Discovering a new blog is the same, generally. You find today’s post and then you gradually work your way into the past. Someone on here very kindly said recently that now she’d found me she was reading up on the old stuff. It doesn’t help that maneuvering from day one up until today seems not to be possible.

Antique mobile phone

Thinking about this I’m occasionally reminded of the texts I sent my neighbours a few years ago. I, and their daughter. They had gone to the Galapagos islands – as you do – and were in mobile reception shade.

When they finally switched on, somewhere roundabout Madrid, they were greeted with the happy news that the police had arrested four men. Just the thing you want to know. Intrigued, they continued to the next text message (i.e. really the one before the arresting one), and learned that their car had been found.

Always nice to know. Bet they weren’t feeling at all tired from that Galapagos flight across half the globe. I’m getting a little hazy about the order of things here, but think that next they found that I and another neighbour had cleared up the worst in the house.

And then they were able to finish with the information that their alarm had gone off and the police had just been. And not to worry.

Now, why the daughter and I felt we couldn’t wait, I don’t know. You just think that people need to be kept informed. And once sent, you can’t retrieve the text or change it for a more suitably phrased one.

Welcome home.

When You Reach Me

There is only one thing nicer than a beautifully good read, and that’s when it’s unexpected. I’m not saying I thought Rebecca Stead’s When You Reach Me wasn’t going to be good; I’m saying I hadn’t heard of it or of her until I was offered this Newbery medal winning novel to read. And cynic that I am I thought it’d be good, but, you know, ‘just’ good.

But it’s absolutely amazing, and I really loved it.

I haven’t – yet – read A Wrinkle in Time by Madeleine L’Engle, but I must. Soon. Adults who have, will realise it has a bearing on Rebecca’s book, but I don’t think it’s a spoiler to mention it here seeing as it gets mentioned early on in the story. And for the child who knows the book, it will probably be doubly welcome to read another on a similar topic.

Rebecca Stead, When You Reach Me

Setting any such parallels aside, it’s all about friendship and the many ways in which you can be a friend. It is so very American and that is attractive, especially as it’s set in the late 1970s, with the freedom to roam children no longer have. I’m guessing it also means there is more of a mix of rich and poor, and it’s fascinating to see how close they live, and that the children go to the same school.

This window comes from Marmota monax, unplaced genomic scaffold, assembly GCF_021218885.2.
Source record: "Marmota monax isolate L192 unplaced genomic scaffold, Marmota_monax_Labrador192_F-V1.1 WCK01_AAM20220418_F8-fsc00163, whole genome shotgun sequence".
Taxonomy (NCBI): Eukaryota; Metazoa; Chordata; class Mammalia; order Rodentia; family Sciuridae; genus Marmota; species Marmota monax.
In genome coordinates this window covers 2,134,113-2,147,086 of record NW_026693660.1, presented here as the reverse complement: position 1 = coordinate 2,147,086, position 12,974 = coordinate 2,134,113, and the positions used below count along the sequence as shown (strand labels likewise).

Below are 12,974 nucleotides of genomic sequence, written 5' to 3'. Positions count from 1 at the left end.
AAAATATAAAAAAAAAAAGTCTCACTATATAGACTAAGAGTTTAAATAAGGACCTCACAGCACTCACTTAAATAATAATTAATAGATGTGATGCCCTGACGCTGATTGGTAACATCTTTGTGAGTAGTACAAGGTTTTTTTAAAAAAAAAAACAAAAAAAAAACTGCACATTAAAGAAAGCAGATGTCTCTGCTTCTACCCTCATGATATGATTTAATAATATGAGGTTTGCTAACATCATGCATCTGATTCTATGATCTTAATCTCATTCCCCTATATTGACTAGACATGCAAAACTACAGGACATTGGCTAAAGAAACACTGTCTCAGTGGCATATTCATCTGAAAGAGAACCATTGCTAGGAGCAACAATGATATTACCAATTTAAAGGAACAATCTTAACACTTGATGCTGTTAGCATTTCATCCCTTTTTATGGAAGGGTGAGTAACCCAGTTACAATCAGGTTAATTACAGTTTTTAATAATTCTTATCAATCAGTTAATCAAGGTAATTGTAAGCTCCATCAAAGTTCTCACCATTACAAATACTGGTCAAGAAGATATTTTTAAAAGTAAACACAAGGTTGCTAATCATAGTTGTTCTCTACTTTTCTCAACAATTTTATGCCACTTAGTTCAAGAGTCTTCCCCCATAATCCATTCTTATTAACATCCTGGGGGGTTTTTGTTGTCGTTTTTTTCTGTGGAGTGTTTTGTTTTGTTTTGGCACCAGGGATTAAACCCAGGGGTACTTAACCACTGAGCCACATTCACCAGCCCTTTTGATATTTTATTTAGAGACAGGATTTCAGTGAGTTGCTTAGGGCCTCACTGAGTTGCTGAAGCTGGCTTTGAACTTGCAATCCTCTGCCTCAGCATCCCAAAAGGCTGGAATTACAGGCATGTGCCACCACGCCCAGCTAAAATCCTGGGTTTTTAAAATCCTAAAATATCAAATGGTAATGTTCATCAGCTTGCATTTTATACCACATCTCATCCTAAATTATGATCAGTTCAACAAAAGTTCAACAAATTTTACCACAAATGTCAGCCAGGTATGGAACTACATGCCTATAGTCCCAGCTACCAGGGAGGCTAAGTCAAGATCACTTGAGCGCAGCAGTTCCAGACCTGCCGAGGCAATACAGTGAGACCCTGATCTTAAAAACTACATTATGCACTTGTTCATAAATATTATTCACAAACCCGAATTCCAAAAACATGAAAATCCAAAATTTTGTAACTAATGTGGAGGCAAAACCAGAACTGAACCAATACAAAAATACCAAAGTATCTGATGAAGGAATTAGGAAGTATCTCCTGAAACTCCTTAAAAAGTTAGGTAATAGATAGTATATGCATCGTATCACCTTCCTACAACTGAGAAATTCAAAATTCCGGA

Miranda lives with her single mother, who wanted to be a lawyer but had to give all that up when she had Miranda. Now her ambition is to go on television and win money. This sounds pretty shallow, but it isn’t, which is just one more piece of proof of the quality of Rebecca’s writing.

The boy who Miranda has always been best friends with starts to shun her company, and she has to learn to talk to other children. And that’s what this is all about. The social mix makes it more important still.

And then there is the ‘Wrinkle’ mystery, which Miranda needs to solve. Another positive aspect for me is the aspie-ness of one of the characters, which is done in an unusually nice way and not at all OTT.


Something that would have made my reading experience much better however, would have been to avoid the reviews the publishers sent me. Most were of the normal type and I sort of glanced at them with some care, in case someone had been idiotic enough to give too much away. (I know, I know, I shouldn’t have been idiotic enough to read them in the first place.) Susan Elkin in the Independent on Sunday spent all of nine lines on her review, two of which went on the title, author’s name and publisher and price. So in the seven lines left to her she mentioned nothing but the whole ‘the butler did it’ thing. So I read the story knowing full well that the butler was the one. And it would have been nice to work that out slowly on my own.